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Airline, cruise line bonds underperform on renewed COVID concerns


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Airline, cruise line bonds underperform on renewed COVID concerns

Airline bonds slumped today as more countries moved to impose fresh travel restrictions to stem the spread of a new COVID strain discovered in the U.K. The news squashed optimism regarding the $15 billion of federal aid the industry stands to gain from the $900 billion stimulus bill that is making its way through the U.S. Congress.

The latest developments snapped multi-week winning streaks for many airline bonds, which had surged on November's positive vaccine developments, and as the first shots were administered last week. Many extended generic broad-market losses of 0.5-0.75 points on the session, albeit in light, pre-holiday trading.

American Airlines Group Inc. bonds slipped 0.75-3.375 points on the day, with the most liquid 11.75% secured notes due 2025 moving 1.25 points lower, to 113.5, after last week establishing a new post-slump high of 115.25. Longer-dated Delta Air Lines Inc. paper also erased recent gains, the 3.75% notes due 2029 slipping to 95.25 after spiking to 98 on Dec. 15. The notes bottomed out around 68 in May. Bonds backing United Airlines Holdings Inc. were down about a point, with the 4.875% senior unsecured notes due 2025 changing hands at 97 on the lows, from high trades at 99.5 last week and March trades just north of 50.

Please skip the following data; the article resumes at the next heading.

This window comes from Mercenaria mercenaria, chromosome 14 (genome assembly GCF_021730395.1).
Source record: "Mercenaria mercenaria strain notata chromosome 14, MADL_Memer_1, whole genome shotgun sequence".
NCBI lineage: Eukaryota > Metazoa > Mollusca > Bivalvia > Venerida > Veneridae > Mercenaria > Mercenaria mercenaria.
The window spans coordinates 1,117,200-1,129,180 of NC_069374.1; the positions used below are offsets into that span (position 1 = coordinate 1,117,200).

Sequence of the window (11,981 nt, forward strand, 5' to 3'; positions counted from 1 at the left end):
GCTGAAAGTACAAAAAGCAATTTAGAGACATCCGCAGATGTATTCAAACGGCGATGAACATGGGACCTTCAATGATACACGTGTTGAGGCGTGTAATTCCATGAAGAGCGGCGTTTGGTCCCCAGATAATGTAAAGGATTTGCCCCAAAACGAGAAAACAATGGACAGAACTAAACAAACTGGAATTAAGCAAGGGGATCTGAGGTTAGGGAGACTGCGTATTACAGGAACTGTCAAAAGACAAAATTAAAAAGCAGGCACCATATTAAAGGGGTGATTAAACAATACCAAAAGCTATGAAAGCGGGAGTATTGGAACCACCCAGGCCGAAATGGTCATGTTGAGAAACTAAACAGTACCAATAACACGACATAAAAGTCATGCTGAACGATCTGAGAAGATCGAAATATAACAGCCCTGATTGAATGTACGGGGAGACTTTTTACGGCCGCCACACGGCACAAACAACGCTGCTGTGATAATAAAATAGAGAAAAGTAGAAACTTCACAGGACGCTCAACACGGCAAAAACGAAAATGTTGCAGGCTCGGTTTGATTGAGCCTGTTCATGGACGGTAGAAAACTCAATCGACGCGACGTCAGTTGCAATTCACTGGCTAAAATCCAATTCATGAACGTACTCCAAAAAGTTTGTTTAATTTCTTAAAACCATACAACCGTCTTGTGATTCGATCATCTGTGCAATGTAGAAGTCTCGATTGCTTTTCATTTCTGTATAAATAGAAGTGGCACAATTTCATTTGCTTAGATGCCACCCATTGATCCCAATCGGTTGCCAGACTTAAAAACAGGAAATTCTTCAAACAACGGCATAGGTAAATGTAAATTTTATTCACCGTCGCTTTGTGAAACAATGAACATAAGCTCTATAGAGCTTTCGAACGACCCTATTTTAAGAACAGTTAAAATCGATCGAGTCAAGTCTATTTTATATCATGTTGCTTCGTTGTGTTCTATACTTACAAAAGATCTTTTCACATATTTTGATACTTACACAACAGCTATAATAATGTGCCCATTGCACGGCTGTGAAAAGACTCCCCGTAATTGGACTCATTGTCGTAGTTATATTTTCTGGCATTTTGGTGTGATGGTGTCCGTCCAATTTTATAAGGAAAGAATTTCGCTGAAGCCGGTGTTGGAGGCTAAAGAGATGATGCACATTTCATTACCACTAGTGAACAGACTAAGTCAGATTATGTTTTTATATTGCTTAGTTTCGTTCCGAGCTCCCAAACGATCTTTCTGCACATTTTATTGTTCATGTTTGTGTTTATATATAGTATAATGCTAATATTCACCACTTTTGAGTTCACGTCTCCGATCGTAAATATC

Cruise line bonds suffered similar losses today on the prospect of their ships remaining docked beyond spring 2021. Operators were ineligible for either grants or loans through previous stimulus plans and are not featured in the package under discussion. Most have stayed afloat by issuing debt or equity, facilitated by the Federal Reserve’s decision to start buying corporate bonds via its Secondary Market Corporate Credit Facility, or SMCCF.

Just last week, NCL Corp. Ltd. inked $850 million of tightly priced 5.25-year senior notes that traded up at 103.625 before slipping back to low trades at 102.75 today.

Carnival Corp. & PLC's $775 million of 10.5% second-priority secured bonds, part of a cross-border offering inked in July, were down a point from Friday’s close, at 116.25. Vaccine optimism lifted the notes off October lows of around 107/108. Carnival followed up late last month with a $1.45 billion offering of 7.625% senior unsecured notes, which tested 109 last week on vaccine euphoria, but were changing hands this afternoon at 107.